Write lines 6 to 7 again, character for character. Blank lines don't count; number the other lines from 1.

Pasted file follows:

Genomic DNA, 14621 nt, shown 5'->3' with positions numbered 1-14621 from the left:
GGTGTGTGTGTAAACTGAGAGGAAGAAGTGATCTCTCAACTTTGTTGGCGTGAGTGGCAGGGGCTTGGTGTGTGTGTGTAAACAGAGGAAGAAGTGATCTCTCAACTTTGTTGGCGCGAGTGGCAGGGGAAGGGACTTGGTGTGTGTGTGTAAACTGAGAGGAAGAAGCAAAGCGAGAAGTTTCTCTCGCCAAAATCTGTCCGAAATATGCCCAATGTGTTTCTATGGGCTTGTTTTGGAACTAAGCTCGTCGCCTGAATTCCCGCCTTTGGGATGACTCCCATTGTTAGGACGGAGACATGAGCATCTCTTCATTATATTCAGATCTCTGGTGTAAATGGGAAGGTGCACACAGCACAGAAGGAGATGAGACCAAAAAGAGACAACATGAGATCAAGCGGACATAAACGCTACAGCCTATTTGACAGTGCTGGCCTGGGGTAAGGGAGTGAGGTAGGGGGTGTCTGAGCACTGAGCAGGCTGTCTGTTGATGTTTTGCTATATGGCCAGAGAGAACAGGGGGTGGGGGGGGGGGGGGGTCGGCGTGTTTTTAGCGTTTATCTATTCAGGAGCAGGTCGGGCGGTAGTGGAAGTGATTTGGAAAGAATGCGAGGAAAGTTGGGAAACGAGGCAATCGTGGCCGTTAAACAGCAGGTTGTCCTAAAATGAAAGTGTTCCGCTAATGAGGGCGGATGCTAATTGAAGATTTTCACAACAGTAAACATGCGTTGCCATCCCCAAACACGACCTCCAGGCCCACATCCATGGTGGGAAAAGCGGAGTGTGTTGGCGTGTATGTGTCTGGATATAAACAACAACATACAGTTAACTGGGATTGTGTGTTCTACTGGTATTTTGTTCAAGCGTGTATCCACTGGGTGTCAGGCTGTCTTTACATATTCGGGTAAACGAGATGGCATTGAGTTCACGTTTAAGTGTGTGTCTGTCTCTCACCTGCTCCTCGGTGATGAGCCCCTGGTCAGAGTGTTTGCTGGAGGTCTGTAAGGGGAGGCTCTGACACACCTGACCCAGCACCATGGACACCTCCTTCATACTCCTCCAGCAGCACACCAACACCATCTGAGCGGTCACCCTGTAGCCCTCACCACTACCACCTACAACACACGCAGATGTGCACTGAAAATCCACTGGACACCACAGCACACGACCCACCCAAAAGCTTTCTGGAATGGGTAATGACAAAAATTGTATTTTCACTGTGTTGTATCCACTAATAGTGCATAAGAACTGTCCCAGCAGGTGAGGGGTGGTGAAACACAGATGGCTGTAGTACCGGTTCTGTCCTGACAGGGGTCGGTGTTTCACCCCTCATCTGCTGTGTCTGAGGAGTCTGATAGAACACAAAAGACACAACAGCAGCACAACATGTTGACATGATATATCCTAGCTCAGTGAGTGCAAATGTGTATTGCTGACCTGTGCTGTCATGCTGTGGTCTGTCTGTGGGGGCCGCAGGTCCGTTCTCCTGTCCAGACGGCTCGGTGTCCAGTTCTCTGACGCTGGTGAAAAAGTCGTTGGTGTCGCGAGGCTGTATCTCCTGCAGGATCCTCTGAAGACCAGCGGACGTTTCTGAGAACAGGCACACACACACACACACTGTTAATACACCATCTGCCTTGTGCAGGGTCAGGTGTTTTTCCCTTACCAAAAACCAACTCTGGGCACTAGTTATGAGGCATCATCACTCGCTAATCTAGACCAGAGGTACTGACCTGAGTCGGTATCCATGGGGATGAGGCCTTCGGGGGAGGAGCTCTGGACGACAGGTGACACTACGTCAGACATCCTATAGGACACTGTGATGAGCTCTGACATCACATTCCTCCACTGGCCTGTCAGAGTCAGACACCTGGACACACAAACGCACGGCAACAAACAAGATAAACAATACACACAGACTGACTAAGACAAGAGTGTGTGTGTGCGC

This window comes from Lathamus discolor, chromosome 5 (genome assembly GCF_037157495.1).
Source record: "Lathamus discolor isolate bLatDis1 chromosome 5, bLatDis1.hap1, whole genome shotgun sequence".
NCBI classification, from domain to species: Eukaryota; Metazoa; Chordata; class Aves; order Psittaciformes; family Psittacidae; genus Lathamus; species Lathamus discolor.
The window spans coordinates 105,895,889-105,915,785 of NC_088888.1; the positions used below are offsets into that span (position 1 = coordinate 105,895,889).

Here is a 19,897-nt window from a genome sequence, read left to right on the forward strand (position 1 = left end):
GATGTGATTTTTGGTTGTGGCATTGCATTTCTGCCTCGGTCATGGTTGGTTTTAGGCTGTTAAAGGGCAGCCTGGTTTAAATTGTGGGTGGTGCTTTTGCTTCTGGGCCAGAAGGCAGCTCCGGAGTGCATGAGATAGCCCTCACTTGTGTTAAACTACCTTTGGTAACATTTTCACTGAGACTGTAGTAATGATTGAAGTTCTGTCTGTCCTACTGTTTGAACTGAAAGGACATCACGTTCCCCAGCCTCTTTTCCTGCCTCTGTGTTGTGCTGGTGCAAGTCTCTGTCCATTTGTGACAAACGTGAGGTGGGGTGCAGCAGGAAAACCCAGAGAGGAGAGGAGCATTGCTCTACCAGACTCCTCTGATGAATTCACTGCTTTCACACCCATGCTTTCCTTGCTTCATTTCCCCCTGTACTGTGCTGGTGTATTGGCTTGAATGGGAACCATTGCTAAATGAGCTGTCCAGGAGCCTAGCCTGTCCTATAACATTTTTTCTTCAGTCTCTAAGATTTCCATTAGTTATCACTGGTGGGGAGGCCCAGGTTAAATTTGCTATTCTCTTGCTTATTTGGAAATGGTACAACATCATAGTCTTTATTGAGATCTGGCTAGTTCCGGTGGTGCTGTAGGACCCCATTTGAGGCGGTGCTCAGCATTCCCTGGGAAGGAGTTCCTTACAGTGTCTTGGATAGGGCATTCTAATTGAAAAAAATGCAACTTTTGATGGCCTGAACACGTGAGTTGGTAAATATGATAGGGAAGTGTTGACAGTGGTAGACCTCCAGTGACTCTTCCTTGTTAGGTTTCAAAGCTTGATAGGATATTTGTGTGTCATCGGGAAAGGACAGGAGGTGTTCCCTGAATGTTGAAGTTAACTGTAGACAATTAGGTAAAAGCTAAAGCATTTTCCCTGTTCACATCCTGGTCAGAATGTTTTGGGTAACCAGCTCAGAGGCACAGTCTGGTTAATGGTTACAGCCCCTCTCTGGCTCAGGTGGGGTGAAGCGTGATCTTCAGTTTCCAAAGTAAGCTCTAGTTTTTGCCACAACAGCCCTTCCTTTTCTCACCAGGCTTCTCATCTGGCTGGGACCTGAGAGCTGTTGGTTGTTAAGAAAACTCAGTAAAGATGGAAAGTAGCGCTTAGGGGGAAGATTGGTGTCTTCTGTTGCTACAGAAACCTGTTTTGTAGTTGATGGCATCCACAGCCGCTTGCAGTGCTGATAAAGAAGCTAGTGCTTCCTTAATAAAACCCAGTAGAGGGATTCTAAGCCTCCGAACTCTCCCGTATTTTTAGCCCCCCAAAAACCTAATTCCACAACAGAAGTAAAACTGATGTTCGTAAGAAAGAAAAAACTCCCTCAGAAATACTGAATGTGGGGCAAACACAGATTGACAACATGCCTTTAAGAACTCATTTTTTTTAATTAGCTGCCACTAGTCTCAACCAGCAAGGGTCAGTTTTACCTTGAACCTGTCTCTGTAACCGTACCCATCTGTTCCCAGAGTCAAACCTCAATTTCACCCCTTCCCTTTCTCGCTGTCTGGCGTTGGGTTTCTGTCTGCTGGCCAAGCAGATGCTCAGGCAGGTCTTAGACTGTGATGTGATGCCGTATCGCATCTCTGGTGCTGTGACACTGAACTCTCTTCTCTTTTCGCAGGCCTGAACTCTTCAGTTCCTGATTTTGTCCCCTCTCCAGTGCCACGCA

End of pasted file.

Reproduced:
The window spans coordinates 105,895,889-105,915,785 of NC_088888.1; the positions used below are offsets into that span (position 1 = coordinate 105,895,889).

Here is a 19,897-nt window from a genome sequence, read left to right on the forward strand (position 1 = left end):